If Richt is right in thinking Rosier – who was awful Thursday – gives the Canes the best chance to win, that’s terrifying for the future.

Rosier ran for 90 yards on three carries but was dismal through the air (5 for 12, 46 yards, three interceptions).

Perry - who wasn’t suspended but wasn’t allowed to participate in some team drills last week - was no better, throwing a bad interception and closing 1 for 5 for two yards. Richt said he didn’t think Perry was prepared to start.

Canes quarterbacks combined for a 4.4 passer rating, using the NFL’s system.

It’s puzzling why UM wouldn’t use freshman quarterback Jarren Williams, who would have benefitted from the work if he ends up starting against the Gators. Richt said he planned to play Williams late, but Wisconsin essentially ran out the clock.

Richt’s thoughts afterward, as shared with WQAM’s Don Bailey: “We can’t do that. We’ve got to respect the ball. You can’t throw the ball into harm’s way like that. Poor decisions. Poor throws. Plays that had a chance but we’ve got to do what we’re supposed to do. We got next to nothing going on offensively. Tough night... First two drives, they kind of had their way with us [defensively].”

It was encouraging that James made this strong statement after the game: “Our football team’s performance tonight - and at other times this season - is simply unacceptable to all of us who love the U. I am committed to getting UM football back to national prominence and that process is underway. We will compete for ACC and national championships and I know coach Richt is alongside me in that commitment to excellence.”

ESPN’s Dan Orlovsky, the former NFL quarterback, didn’t repeat his November comments that UM must implement modern offensive concepts. But before a third and two, he implored Richt to use motions or stacked sets or “do some things to help your freshmen wide receivers.”

Instead, UM pitched four yards in the backfield to Travis Homer, who was tackled for a loss. Homer, receiving no help from his offensive line, had 16 yards on 10 carries.

Orlovsky later said UM “has weapons on the outside” and needs to do more to take advantage of that talent, including more use of screen passes.

Here’s what I have a difficult time reconciling when anyone says the spread offense isn’t the answer: We know UM runs better out of the spread. And we know lightly recruited quarterbacks such as Minshew become passing dynamos in that Washington State spread, throwing for 4477 yards, 36 TDs and nine picks this season. (Minshew said he was offered by Alabama when he picked Washington State after he transferred from East Carolina.)

The Canes exited early signing period in the mix for a half dozen high-end players, but after Thursday, it’s difficult to envision any picking Miami over winning programs such as Oklahoma, Alabama and Georgia.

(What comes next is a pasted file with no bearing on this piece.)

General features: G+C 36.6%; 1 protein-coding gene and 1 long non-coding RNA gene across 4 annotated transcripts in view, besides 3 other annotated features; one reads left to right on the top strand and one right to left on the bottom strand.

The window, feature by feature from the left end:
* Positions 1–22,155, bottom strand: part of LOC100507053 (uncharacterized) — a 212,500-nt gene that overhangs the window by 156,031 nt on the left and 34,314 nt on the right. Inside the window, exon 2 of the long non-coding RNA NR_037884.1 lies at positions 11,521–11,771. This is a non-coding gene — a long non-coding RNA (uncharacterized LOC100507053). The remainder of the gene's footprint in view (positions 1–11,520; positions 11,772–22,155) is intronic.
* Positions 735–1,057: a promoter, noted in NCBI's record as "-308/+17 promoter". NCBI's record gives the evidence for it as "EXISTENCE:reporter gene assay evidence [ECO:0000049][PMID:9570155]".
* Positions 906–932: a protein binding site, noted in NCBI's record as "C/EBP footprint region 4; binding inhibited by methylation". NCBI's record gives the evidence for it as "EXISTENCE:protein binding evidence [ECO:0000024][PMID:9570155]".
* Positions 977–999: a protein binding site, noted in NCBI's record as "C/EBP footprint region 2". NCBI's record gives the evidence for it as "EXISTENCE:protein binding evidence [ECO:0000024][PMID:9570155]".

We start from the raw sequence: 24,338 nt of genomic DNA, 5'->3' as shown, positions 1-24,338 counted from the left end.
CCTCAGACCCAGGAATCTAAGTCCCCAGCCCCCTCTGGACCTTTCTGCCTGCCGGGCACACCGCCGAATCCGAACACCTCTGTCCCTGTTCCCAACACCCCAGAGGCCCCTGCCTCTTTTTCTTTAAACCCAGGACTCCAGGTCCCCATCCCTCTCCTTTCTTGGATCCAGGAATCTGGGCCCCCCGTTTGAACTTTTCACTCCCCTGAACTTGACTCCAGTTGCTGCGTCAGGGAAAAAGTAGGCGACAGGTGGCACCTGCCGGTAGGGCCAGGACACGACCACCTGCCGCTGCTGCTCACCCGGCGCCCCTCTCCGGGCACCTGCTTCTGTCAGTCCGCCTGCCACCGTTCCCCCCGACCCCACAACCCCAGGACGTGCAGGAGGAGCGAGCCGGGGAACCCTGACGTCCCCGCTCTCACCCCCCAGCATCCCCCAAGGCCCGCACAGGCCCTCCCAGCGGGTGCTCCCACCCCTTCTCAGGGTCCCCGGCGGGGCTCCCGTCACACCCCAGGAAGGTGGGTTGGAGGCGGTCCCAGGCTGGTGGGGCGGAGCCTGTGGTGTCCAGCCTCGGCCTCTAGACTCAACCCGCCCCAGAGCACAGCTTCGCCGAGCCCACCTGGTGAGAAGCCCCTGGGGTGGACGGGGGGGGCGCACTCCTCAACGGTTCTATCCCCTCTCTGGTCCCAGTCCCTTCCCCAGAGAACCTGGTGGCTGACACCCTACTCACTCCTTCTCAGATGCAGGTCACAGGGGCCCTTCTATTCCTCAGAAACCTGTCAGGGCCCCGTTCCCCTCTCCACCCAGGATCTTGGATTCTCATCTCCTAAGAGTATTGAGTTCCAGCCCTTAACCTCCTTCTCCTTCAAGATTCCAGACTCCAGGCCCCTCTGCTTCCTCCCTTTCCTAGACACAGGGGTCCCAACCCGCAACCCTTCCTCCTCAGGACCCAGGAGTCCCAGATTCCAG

UM still has 11 spots to fill, and the question is whether the Canes can lure any three- or four-star recruits with those slots, or perhaps a talented grad transfer quarterback who would be an upgrade over what Miami already has.

UM’s defense, playing without Gerald Willis clogging the middle, was gashed early, then stiffened for a time, then wilted on a day Wisconsin ran through the Canes for 333 yards on the ground, on 5.7 per carry.

Nesta Silvera, out of position on one early play, had some good moments. Same with senior Tito Odenigbo, who was sealed off on two early big runs. But none of the defensive linemen were good enough against a savvy and imposing Wisconsin offensive line.

UM must hope Silvera, Jon Ford and Jordan Miller become the type of players the Canes hoped they were getting. Ford took a step back this year, but there’s reason for optimism on Silvera. Pat Bethel also returns.

At times, UM’s young defensive line – which missed Joe Jackson after he went out early with an injury – was overmatched against a Wisconsin offensive line that has 194 combined starts.

That’s another problem with this Canes program; this team never has a chance to get old together because of early departures, recruiting mistakes, transfers and other factors.

The experience factor – 21 years olds playing against 18 year olds – shouldn’t be underestimated, especially on the lines, where being more physically developed than your opponent is a big deal.

UM started Hayden Mahoney at center in place of Tyler Gauthier, who inexplicably missed the game for academic reasons even though he graduated two weeks ago.

But center Corey Gaynor entered on the third series.

Guard Navaughn Donaldson allowed a sack, capping a disappointing sophomore season.

Safety Jaquan Johnson had 13 tackles and an interception to complete a sterling career at UM. It was a disappointing sendoff for defensive coordinator Manny Diaz, who leaves Friday to focus entirely on his new job as head coach at Temple.